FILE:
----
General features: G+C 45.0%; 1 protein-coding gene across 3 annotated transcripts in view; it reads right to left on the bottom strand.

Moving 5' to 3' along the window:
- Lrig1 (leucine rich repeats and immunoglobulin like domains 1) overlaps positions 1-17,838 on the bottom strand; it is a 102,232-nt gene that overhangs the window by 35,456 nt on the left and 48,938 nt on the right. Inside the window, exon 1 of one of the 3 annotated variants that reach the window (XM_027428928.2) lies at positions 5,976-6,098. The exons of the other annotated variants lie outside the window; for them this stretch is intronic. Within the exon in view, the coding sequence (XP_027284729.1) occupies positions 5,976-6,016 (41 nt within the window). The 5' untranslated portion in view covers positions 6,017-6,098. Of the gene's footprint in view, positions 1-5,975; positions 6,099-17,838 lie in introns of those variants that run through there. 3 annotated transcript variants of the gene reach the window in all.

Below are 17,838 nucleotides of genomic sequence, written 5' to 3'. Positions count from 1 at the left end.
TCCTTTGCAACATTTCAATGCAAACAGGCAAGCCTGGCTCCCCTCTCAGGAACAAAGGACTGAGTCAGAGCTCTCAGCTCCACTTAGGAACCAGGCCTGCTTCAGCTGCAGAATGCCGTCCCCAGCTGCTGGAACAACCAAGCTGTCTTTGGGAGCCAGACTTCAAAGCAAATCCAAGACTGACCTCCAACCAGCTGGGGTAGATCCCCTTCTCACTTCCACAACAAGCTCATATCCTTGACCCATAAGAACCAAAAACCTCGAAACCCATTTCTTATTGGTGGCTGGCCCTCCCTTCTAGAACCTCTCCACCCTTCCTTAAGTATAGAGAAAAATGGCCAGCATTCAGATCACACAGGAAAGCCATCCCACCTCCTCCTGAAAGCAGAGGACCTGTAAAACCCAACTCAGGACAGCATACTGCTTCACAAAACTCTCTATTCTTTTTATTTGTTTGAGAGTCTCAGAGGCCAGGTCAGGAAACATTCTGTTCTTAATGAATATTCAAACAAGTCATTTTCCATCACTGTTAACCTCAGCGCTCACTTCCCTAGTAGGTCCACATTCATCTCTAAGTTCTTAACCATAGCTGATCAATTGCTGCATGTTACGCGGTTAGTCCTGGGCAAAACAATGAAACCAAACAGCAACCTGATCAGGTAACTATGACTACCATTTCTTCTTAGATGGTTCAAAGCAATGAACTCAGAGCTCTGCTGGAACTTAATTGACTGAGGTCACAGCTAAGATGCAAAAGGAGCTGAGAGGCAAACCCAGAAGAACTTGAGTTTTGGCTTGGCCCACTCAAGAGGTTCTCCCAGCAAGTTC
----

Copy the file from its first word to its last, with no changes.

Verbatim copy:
General features: G+C 45.0%; 1 protein-coding gene across 3 annotated transcripts in view; it reads right to left on the bottom strand.

Moving 5' to 3' along the window:
- Lrig1 (leucine rich repeats and immunoglobulin like domains 1) overlaps positions 1-17,838 on the bottom strand; it is a 102,232-nt gene that overhangs the window by 35,456 nt on the left and 48,938 nt on the right. Inside the window, exon 1 of one of the 3 annotated variants that reach the window (XM_027428928.2) lies at positions 5,976-6,098. The exons of the other annotated variants lie outside the window; for them this stretch is intronic. Within the exon in view, the coding sequence (XP_027284729.1) occupies positions 5,976-6,016 (41 nt within the window). The 5' untranslated portion in view covers positions 6,017-6,098. Of the gene's footprint in view, positions 1-5,975; positions 6,099-17,838 lie in introns of those variants that run through there. 3 annotated transcript variants of the gene reach the window in all.

Below are 17,838 nucleotides of genomic sequence, written 5' to 3'. Positions count from 1 at the left end.
TCCTTTGCAACATTTCAATGCAAACAGGCAAGCCTGGCTCCCCTCTCAGGAACAAAGGACTGAGTCAGAGCTCTCAGCTCCACTTAGGAACCAGGCCTGCTTCAGCTGCAGAATGCCGTCCCCAGCTGCTGGAACAACCAAGCTGTCTTTGGGAGCCAGACTTCAAAGCAAATCCAAGACTGACCTCCAACCAGCTGGGGTAGATCCCCTTCTCACTTCCACAACAAGCTCATATCCTTGACCCATAAGAACCAAAAACCTCGAAACCCATTTCTTATTGGTGGCTGGCCCTCCCTTCTAGAACCTCTCCACCCTTCCTTAAGTATAGAGAAAAATGGCCAGCATTCAGATCACACAGGAAAGCCATCCCACCTCCTCCTGAAAGCAGAGGACCTGTAAAACCCAACTCAGGACAGCATACTGCTTCACAAAACTCTCTATTCTTTTTATTTGTTTGAGAGTCTCAGAGGCCAGGTCAGGAAACATTCTGTTCTTAATGAATATTCAAACAAGTCATTTTCCATCACTGTTAACCTCAGCGCTCACTTCCCTAGTAGGTCCACATTCATCTCTAAGTTCTTAACCATAGCTGATCAATTGCTGCATGTTACGCGGTTAGTCCTGGGCAAAACAATGAAACCAAACAGCAACCTGATCAGGTAACTATGACTACCATTTCTTCTTAGATGGTTCAAAGCAATGAACTCAGAGCTCTGCTGGAACTTAATTGACTGAGGTCACAGCTAAGATGCAAAAGGAGCTGAGAGGCAAACCCAGAAGAACTTGAGTTTTGGCTTGGCCCACTCAAGAGGTTCTCCCAGCAAGTTC